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Sedimentary and Geomorphic evidence of Saharan megalakes: a synthesis

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Nicholas Drake, Ian Candy, Paul Breeze, Simon Armitage, Nabil Gasmi, Jean-Luc Schwenninger, David Peat, Katie Manning

Original languageEnglish
Article number107318
JournalQUATERNARY SCIENCE REVIEWS
Volume276
DOIs
Published15 Jan 2022

Bibliographical note

Funding Information: We would like to thank National Geographic (grant number GEFNE154-15 ) for funding the Tunisian fieldwork. SJA's contribution to this work was partly supported by the Research Council of Norway , through its Centres of Excellence funding scheme, SFF Centre for Early Sapiens Behaviour (SapienCE), project number 262618. Work by ND, KM & PSB was supported by the Leverhulme Trust (grants RPG-2016-115 & ECF-2019-538 ). J-LS and DP acknowledge support from the University of Oxford and from UKRI- NERC under NE/T001313/1 . Publisher Copyright: © 2021 Elsevier Ltd

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Abstract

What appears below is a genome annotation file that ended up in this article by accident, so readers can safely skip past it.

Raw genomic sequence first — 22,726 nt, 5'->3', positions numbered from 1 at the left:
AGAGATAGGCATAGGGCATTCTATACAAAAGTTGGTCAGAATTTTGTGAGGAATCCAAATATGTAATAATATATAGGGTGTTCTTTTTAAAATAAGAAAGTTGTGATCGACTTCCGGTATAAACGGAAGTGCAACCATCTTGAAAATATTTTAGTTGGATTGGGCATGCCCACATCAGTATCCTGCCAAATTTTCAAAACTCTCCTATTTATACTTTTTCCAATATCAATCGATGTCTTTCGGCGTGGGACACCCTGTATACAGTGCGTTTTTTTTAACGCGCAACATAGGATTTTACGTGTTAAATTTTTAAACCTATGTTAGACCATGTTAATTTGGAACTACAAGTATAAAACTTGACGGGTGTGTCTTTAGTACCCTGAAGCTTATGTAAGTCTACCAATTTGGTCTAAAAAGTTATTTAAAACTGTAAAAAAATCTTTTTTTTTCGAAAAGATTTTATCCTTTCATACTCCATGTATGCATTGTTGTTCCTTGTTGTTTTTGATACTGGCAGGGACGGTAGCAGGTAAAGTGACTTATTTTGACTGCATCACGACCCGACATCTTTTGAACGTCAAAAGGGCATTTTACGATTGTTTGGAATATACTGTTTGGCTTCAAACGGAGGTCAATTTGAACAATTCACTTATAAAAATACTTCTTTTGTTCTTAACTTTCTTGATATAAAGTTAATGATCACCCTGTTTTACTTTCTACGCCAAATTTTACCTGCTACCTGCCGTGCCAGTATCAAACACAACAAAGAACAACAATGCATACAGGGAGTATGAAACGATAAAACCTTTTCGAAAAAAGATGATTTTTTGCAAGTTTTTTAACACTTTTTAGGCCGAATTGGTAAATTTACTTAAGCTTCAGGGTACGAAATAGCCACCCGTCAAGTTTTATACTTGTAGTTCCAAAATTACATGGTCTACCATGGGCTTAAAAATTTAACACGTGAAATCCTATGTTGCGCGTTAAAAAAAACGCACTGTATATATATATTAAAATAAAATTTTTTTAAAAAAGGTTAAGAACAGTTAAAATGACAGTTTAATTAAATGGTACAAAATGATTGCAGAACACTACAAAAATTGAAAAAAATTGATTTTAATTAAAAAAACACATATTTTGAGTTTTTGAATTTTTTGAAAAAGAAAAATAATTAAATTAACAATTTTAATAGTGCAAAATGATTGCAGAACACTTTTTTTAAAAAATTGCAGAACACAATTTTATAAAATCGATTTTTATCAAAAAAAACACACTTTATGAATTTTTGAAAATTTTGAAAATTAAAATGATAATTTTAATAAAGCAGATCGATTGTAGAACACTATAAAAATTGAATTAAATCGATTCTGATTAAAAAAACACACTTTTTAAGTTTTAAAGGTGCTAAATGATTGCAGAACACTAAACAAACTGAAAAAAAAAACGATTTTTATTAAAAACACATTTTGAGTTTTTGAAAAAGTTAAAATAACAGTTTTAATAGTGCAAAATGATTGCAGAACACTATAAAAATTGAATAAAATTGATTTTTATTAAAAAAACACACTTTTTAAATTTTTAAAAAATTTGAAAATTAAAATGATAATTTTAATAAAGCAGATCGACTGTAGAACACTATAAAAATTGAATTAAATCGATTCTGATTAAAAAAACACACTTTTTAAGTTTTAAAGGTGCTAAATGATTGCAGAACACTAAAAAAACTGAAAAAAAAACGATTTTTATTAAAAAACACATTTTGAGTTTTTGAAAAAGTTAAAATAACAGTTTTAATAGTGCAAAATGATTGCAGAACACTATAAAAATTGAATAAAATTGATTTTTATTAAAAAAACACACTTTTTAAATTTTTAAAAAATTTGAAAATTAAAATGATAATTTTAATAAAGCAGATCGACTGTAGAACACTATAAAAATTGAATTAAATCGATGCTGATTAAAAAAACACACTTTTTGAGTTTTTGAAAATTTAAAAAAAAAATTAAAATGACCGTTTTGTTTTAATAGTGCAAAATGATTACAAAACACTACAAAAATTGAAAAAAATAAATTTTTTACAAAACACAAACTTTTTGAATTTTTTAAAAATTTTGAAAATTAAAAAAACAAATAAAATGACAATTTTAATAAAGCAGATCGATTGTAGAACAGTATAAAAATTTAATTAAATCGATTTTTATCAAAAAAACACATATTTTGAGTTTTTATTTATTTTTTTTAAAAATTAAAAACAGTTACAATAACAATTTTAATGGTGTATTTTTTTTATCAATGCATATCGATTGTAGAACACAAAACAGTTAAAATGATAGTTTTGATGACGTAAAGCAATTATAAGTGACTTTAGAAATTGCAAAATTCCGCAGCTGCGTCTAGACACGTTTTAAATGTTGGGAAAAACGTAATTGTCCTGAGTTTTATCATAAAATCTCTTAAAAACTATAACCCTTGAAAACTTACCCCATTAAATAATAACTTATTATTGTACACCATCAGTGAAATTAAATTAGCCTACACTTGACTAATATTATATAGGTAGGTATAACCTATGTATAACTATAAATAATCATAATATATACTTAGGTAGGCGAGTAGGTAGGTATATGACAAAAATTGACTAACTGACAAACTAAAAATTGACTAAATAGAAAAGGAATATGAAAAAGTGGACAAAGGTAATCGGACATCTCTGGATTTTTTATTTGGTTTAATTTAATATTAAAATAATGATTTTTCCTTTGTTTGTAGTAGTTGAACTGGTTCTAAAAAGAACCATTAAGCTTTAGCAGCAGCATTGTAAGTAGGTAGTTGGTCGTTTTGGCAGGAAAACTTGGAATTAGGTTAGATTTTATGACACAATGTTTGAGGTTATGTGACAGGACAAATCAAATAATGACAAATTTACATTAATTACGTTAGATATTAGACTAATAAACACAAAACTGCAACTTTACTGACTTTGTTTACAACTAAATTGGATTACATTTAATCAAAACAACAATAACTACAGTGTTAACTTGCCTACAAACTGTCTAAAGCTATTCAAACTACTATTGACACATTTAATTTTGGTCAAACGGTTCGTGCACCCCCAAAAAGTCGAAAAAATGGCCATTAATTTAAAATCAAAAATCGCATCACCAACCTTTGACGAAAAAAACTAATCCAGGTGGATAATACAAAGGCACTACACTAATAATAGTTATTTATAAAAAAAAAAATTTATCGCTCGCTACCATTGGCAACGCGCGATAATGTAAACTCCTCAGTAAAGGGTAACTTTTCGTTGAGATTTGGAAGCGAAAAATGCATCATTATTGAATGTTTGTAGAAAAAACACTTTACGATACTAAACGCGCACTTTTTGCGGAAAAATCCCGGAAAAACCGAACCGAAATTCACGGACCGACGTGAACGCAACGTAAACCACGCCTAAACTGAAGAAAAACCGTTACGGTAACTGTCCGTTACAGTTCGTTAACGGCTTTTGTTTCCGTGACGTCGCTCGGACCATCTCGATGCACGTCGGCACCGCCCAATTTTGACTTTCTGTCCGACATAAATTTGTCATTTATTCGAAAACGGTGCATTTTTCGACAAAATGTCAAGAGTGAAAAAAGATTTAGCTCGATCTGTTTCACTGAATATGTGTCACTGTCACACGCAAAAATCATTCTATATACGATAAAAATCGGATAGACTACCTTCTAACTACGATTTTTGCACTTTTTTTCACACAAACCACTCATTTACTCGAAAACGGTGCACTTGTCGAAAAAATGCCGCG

It has long been recognised that the Sahara Desert contains sediment, landform and palaeoecological evidence for phases of increased humidity during the Quaternary period. Many authors have also suggested that during some of these humid periods very large lakes, termed megalakes, developed in several basins within the Sahara. Recent work has questioned their existence. In particular it has been argued that the lack of well-developed and spatially extensive shorelines in these basins suggests that discrete groundwater and spring deposits have been misinterpreted as evidence for megalakes. In this paper we re-evaluate the evidence used to identify megalakes. Firstly, we apply a comprehensive remote sensing and GIS analyses to the megalake shorelines, their catchments and the wider Sahara. This not only supports the previously proposed existence of numerous megalakes, but also indicates a previously unrecognised megalake in the Niger Inland Delta region, here named Megalake Timbuktu. Secondly, we review the geomorphic and sedimentary evidence for the megalakes, highlighting the importance of the sedimentary record in identifying lake highstands, particularly through the example of the Chotts Megalake in southern Tunisia where we provide new sedimentary information on lake shorelines. This analysis demonstrates that in much of the Sahara the dynamic aeolian systems preclude the preservation of well-developed shorelines, but the distribution of fragmented geomorphic features and localised lake deposits provide robust evidence for Quaternary megalake formation. The paper concludes by highlighting that although extensive evidence for Saharan megalake formation exists, the current chronology of lake highstands indicates that the vast majority date to Marine Isotope Stage (MIS) 5 or earlier. Only megalakes Chad and Timbuktu, which derive much of their water from outside the desert, show evidence for Holocene (African Humid Period or AHP) shorelines. The AHP record of the other megalakes indicate the existence of much smaller water bodies than those that developed earlier in the Pleistocene indicating that it was significantly drier than these earlier humid phases.

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